Anime: Gigantor

Bigger than big! Taller than tall! Quicker than quick! Stronger than strong! Ready to fight for right! Against wrong!

Over the buildings he soars
Over the highways he roars
DA-DA-DA-DA-DA
The flying bullets go
BA-BA-BA-BA-BA
And everything explodes
ZOOM
Goes the flying Tetsujin
Number 28, go!
Rough translation of the Japanese version's Bragging Theme Tune

Gigantor — Tetsujin Nijuhachi-go, or "Iron Man #28" in the original Japanese — is a Humongous Mecha controlled by a young boy, Jimmy Sparks (Shotaro Kaneda). They live on a remote island with Jimmy's uncle, a scientist, and fight crime. Originally set just after World War II, the English dub portrayed the show as being set in the then-future year of 2000. Based on the original manga by Mitsuteru Yokoyama, it is one of the first popular anime to air in America, both the original form, produced by Eiken Studios (formerly called TCJ), and in the revamped New Adventures of Gigantor originally produced in 1980 by TMS Entertainment, and aired internationally in the late 80s/early 90s. The sequel, Tetsujin 28 FX was produced by the same production that created New Gigantor and was aired in 1990s in Japan. It was also remade in 2004 and given a live-action adaptation in 2005. Recently, Tetsujin 28 Gao was produced by the same company that created and animated the first Gigantor series and was aired by 2013.

Tetsujin-28 also has the distinction of being the first Humongous Mecha anime in history, predating Mazinger Z by a solid 10 years, making it the grandpappy of all the mecha series you see today.

In late 2009, the city of Kobe in Japan completed a statue of the robot. It is full size, 60 feet tall and weighing in at more than 50 tons. Just looking at it shows how impressive a real-life Humongous Mecha would be.


Tropes:

  • Adorably Precocious Child: Shotaro is an excellent example.
  • Alternate History: At least in the 2004 version, it's mentioned that in 1945 the Japanese attempted a last ditch attempt to stop the Americans by launching the other Tetsujin models on the West Coast. It didn't work.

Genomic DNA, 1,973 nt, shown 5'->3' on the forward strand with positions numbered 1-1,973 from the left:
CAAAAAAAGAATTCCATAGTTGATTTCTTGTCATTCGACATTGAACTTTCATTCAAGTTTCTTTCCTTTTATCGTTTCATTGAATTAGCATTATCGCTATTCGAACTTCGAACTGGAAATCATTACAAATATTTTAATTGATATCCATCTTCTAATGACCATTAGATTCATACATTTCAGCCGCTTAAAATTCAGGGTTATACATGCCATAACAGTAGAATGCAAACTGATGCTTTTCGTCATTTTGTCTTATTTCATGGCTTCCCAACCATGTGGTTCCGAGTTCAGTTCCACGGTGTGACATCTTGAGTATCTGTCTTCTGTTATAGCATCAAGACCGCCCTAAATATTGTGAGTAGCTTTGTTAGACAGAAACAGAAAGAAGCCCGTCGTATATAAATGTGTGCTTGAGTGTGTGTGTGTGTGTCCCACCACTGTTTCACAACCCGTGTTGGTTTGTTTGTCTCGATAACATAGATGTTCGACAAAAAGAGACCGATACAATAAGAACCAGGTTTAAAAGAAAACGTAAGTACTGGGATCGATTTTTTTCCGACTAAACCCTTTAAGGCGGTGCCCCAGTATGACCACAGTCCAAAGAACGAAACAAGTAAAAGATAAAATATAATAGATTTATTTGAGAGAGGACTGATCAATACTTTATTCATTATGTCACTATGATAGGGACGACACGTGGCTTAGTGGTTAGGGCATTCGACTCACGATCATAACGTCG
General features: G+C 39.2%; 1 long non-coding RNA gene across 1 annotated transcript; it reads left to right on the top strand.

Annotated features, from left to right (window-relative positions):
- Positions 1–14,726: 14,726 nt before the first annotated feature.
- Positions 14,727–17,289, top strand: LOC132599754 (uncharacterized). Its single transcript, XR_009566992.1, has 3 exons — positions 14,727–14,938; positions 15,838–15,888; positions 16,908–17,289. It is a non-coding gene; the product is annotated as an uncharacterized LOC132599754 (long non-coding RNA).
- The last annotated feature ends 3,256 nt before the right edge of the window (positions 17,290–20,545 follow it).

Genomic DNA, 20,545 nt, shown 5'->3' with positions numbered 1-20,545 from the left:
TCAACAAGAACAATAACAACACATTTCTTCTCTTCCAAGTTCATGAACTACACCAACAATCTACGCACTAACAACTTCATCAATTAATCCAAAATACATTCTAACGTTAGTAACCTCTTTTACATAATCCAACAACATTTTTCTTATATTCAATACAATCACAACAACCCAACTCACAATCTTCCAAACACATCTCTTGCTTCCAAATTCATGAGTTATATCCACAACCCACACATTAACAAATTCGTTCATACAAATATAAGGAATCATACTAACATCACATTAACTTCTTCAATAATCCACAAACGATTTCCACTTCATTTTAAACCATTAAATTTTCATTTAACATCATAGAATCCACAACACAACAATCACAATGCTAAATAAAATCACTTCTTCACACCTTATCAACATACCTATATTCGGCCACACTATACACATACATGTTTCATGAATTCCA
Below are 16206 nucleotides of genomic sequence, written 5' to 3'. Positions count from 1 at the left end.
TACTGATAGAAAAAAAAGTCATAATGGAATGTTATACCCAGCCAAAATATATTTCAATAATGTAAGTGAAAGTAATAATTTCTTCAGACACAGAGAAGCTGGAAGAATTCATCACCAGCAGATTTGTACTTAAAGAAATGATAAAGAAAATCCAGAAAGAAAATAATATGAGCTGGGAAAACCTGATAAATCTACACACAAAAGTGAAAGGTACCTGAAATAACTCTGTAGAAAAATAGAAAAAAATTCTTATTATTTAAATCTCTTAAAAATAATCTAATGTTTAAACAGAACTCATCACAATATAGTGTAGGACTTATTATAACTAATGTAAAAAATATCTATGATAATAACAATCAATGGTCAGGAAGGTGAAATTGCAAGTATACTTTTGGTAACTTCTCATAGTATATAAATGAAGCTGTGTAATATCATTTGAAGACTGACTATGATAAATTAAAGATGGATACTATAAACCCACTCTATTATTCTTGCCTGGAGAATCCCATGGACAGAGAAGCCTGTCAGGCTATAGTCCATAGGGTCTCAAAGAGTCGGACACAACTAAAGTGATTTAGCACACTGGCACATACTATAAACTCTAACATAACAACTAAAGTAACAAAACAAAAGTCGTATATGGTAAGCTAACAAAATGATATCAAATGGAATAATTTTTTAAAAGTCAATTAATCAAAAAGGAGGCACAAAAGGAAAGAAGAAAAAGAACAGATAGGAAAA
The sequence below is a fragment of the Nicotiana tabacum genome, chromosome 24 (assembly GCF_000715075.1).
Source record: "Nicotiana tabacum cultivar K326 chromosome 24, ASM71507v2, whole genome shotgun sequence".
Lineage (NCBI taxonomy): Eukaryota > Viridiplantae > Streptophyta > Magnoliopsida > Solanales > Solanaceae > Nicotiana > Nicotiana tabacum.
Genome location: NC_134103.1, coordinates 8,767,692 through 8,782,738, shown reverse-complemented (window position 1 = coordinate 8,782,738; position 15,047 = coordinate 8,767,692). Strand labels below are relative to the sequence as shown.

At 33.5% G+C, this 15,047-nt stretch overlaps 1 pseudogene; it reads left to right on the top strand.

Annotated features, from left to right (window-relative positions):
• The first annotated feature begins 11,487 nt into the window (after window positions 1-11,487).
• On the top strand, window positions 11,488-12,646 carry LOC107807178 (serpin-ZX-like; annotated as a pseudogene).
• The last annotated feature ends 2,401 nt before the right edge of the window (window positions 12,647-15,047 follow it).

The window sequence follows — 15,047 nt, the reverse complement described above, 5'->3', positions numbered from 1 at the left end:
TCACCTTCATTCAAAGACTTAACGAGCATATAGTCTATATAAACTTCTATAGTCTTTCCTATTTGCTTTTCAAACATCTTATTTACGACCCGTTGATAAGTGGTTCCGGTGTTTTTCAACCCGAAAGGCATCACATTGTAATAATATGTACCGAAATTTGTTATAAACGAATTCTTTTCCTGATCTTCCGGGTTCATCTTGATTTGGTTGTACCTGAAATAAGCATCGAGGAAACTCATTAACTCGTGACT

• Big Bad: Uchuumaou (Moldark) in the 80s Series
  • Brainwashed and Crazy: Happened TWICE in the 80s Series
    • 21st episode has children becoming mindless child soldiers (cue the helmet they worn is a brainwashing device) of a fancy-dressed lady or rather a man dressed in that costume. Unfortunately, Makie was among them.
    • 47th Episode has Shotaro becoming a (temporary) mindless "test pilot" of Tetsujin as part of the Canadian criminal's (Dorombo's) plot to sell Tetsujin.
  • Dude Looks Likea Lady: In the 21st episode of the 80s series, the woman in a fancy Chinese suit (the curlpit of abducting and [[Brainwashed brainwashing]] children, including Makie)[[ spoiler: turned out to be a man when the mask was removed]].
  • The Fifties: The setting of both the 2004 series and the original anime.
  • Humongous Mecha: Trope Maker
  • The Kid with the Remote Control: Possibly the Ur-Example, at least in the mecha genre.
  • Lighter and Softer: The Gao series.
  • Live-Action Adaptation: The 2005 film.
  • Nuclear Weapons Taboo: In the 2005 series there's the Sun Bomb, powered by an element (Bagume) that can only be kept stable in water, no less.
  • Panty Shot:
    • Shown briefly in the 1980s series (particularly Makie's/Bonnie's).
    • This also happened in FX wherein one of Masato's (female) friends showed her underwear, depicting a blue-hued original Tetsujin in the back part, to the 2 men.
  • Product Placement: In the original Japanese version, there's a sponsor spot (just before the opening proper) for the Japanese candy company Glico (makers of Pocky). It goes "GURIKO! GURIKO! GU! RI! KO!" ("guriko" being the Japanese pronounciation.)
  • Red Eyes, Take Warning: In the 2004 series, the Mafia steal the remote control box and are able to control Tetsujin. During this time, Tetsujin's eyes turn red, with no In-Universe explanation as to why.
  • Shout-Out:
    • The manga and the 2004 version of the series has some amounts of World War II reference. One of these example is the Tetsujin project, which is initiated by Dr. Kaneda,being based on German rocket missles initiated by Werner von Braun.
    • Anime classic AKIRA makes a Shout-Out to Gigantor with some character names: Shotaro Kaneda and Shikishima. Otomo Katsuhiro was a fan of the series though.
    • Dave Mustaine of Megadeth cited Gigantor as one of his favorite cartoons and named his tour "Gigantour" in its honor.
  • Submarine Pirates: The 15th episode of the 1980 series, The New Adventures of Gigantor ("The Pirate Submarine").
  • Twenty Minutes into the Future: in the Gigantor dub. The original version was set around the end of World War II (or about a decade after it in the 2004 anime). Eventually inverted by the aforementioned 2004 series, which not only is truer to the original Japanese version (including retaining the characters' original Japanese names), it was even released under the original name of Tetsujin 28 in North America.
  • Ur-Example: Gigantor created the Super Robot, which Go Nagai's series would expand upon.
  • You Killed My Father: In the 1980 series where Shotaro's father was killed by Branch (Dr. Murkybottom). This trope was only applied in the 24th episode wherein Shotaro seeks revenge on Branch but Branch was later abducted by aliens which were actually Uchuumaou's minions
  • You Gotta Have Blue Hair:
    • This is rarely shown in 1980s series (notably, teal-haired Gura/Coldark) and FX (notably, purple-haired Franken).
    • Gao has some amount of color-haired characters. (e.g. Prof. Shikishima in purple-hued hair)